Dragons Past and Present Get First Taste of Scheels Field

MOORHEAD, Minn. — Minnesota State University Moorhead junior linebacker Aaron Bohl couldn’t hide his anticipation.

“I’ve been waiting so long to get on this field,” Bohl said.

On Tuesday afternoon, Bohl and several of his Dragon football teammates got their wish — stepping onto the new completed Scheels Field at Nemzek Stadium turf for the first time.  Former Dragon football players Tony Duerr and Brad Duerr — both employees of Scheels — and Matt Baasch (a current assistant coach for the Dragons) were on hand to throw the ceremonial “first pass” on the field to highlight the project’s completion. Each threw a pass to their child.

View the video and rest of the article here.

Minnesota State University Moorhead runs away with Fargo Marathon College Challenge

The MSUM Dragons scorched the competition as they become the winner of the 2015 Fargo Marathon College Challenge. 

The challenge was part of this year’s tri-college theme where runners made their way through each campus in the F-M area.

MSUM had more students, staff and faculty running in the marathon than any other university.

Steve Fox/MSUM Assistant Director of Leadership and Organizations, “Part of our university is about being involved in the community, and that we don’t, students don’t just come here and come to the MSUM bubble. It’s about getting active into the community.”

As the winner, the university will receive $5,000. The money will go toward student scholarships.

Article featured in The Forum.


MSUM’s DECA Team Returns from International Competition as Champions

MSUM’s DECA Team returned home from the International Career Development Conference in Orlando with immense success.

MSUM students, Tony Roetzel and Joshua Wehseler, were awarded first place for their presentation at the International Career Development Conference (ICDC) in Orlando, Florida. Roetzel and Wehseler are members of DECA, an organization sponsored by the Paseka School of Business at MSUM that prepares emerging leaders and entrepreneurs for careers in marketing, finance, hospitality, and management. DECA students qualify for the international competition by placing at the state level. Twelve other qualifiers accompanied the champions to Orlando, several distinguishing themselves in the process. Brandon Stacken received second place honors in Accounting and Devon Liljenquist captured third in Banking Financial Services. The team of Gavin Doppler and Lingfeng Lu reached the finals of International Marketing capturing an honorable mention for their effort.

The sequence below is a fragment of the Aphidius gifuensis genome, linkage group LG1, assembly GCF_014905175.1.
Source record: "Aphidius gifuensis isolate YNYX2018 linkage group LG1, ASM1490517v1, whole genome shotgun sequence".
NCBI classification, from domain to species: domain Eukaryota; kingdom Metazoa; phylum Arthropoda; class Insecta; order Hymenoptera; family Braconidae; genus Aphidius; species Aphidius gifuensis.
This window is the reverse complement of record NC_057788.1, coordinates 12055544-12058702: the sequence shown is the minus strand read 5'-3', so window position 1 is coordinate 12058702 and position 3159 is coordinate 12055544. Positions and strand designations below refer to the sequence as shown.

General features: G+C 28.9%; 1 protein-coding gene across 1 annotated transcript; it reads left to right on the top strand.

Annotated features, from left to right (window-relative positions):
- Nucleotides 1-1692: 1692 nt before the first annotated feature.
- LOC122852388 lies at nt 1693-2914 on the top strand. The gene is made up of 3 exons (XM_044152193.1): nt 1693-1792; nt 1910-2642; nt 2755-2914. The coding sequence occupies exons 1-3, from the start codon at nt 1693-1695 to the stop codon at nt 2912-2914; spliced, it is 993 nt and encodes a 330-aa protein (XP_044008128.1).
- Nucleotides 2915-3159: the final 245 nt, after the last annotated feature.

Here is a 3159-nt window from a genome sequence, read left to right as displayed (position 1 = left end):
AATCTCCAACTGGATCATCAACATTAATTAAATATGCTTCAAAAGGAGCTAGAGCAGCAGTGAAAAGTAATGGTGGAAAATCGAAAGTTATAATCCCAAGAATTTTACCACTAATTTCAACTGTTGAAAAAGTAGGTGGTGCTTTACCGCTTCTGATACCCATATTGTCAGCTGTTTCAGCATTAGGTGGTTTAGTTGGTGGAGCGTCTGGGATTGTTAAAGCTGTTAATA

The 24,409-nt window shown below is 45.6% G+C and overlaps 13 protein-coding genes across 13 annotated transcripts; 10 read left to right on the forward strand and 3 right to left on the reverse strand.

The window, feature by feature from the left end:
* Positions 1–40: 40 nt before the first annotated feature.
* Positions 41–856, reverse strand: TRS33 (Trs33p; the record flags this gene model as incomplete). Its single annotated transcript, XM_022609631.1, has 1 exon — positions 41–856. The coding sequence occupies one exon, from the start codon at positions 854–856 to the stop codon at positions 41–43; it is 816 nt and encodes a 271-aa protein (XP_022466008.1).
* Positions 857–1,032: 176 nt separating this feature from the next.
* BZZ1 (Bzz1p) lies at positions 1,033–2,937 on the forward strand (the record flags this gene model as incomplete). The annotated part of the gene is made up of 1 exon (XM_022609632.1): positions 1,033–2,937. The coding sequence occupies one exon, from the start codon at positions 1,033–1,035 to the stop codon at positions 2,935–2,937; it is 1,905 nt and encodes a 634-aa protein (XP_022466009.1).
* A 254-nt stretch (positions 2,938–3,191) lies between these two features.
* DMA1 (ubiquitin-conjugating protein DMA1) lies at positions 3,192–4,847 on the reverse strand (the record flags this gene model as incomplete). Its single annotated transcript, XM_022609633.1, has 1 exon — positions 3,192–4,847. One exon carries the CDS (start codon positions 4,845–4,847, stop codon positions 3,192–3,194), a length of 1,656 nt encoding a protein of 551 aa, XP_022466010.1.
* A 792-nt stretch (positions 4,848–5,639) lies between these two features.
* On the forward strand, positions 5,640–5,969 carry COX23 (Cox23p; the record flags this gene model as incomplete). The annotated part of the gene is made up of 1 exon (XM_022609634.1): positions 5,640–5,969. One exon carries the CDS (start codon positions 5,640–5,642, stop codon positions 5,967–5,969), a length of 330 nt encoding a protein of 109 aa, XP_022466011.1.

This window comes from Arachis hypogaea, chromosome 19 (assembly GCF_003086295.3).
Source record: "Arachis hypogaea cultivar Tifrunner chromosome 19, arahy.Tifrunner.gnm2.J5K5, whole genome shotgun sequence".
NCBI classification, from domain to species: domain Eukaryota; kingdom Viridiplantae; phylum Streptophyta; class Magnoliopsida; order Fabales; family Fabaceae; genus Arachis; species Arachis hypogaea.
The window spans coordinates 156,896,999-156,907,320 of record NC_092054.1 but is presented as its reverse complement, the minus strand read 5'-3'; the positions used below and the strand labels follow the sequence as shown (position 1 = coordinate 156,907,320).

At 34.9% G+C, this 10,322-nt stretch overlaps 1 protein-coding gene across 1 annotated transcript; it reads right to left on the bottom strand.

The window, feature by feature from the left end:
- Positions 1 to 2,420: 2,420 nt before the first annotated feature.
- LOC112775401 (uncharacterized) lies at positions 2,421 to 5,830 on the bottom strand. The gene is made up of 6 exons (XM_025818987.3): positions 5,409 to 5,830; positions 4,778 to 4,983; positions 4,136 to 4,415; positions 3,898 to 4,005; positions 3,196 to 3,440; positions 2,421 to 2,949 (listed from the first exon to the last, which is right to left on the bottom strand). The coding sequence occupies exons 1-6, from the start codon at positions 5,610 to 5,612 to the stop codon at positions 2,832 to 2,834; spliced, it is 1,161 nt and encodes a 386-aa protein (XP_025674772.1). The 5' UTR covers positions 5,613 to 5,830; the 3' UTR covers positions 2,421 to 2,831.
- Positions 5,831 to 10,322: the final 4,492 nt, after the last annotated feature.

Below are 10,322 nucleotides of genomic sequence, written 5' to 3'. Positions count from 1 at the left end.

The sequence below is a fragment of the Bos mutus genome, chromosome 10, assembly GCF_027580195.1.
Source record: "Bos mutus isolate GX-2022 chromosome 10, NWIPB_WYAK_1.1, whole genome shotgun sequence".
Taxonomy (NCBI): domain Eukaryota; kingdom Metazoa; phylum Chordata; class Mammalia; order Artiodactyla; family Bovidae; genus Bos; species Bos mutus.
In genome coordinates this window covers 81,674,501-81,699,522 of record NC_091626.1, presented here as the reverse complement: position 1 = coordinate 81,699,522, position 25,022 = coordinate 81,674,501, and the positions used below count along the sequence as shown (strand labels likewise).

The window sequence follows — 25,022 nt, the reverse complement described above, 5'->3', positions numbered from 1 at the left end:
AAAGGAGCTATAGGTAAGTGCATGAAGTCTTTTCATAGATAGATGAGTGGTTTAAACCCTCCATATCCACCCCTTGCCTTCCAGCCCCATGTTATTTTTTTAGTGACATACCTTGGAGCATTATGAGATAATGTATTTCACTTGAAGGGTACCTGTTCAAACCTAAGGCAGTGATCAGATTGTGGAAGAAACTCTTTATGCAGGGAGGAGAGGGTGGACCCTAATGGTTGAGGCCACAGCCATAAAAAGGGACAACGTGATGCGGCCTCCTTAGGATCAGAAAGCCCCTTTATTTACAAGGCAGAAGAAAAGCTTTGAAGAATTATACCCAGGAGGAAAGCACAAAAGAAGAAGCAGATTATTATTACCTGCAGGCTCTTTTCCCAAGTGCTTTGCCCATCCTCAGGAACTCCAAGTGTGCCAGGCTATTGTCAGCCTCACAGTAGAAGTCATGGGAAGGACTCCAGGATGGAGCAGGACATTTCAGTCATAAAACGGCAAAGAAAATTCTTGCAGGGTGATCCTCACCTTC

The ICDC is an annual gathering of state and regional qualifiers from DECA chapters located around the country, and in Canada, Puerto Rico, and China. Hundreds of schools and well over a thousand competitors vie for recognition at the international level. With six of the fourteen MSUM students decorated at this year’s event, the chapter eclipsed the most optimistic forecasts. This is only the second international show for the MSUM DECA chapter in just its third year of existence.

Doppler, who founded the chapter in his freshman year at MSUM, could not have been more pleased with the results. “We are leagues ahead of where we thought we’d be at this point,” Doppler stated. “We went into the competition with a lot of confidence, but not in our wildest imagination did we think we’d bring so much hardware back to Moorhead. This was a team effort going back to the start of the year and everyone has a sense of ownership and pride for what we’ve accomplished.“

MSUM’s DECA chapter is already focusing on next year’s State and the ICDC competition slated for Washington D.C. Doppler is looking forward to passing the gavel as chapter president and working in more of an advisory capacity in his senior year at the University. He states that his focus will be given to recruitment, a job made easier by the program’s latest success.

“Outside of competing at the conference, it was heartwarming to see the relationships that were built from this club. MSUM’s diverse students from all over the world, different departments on campus, with completely different personalities and friends groups, now chuckle about the great times we had together. More than starting a professional development organization that student’s can boost their resumes with, the most rewarding thing to see was the ecstatic cheers and group hugs that former strangers were giving each other out of genuine pride for a fellow Dragon, and friend.”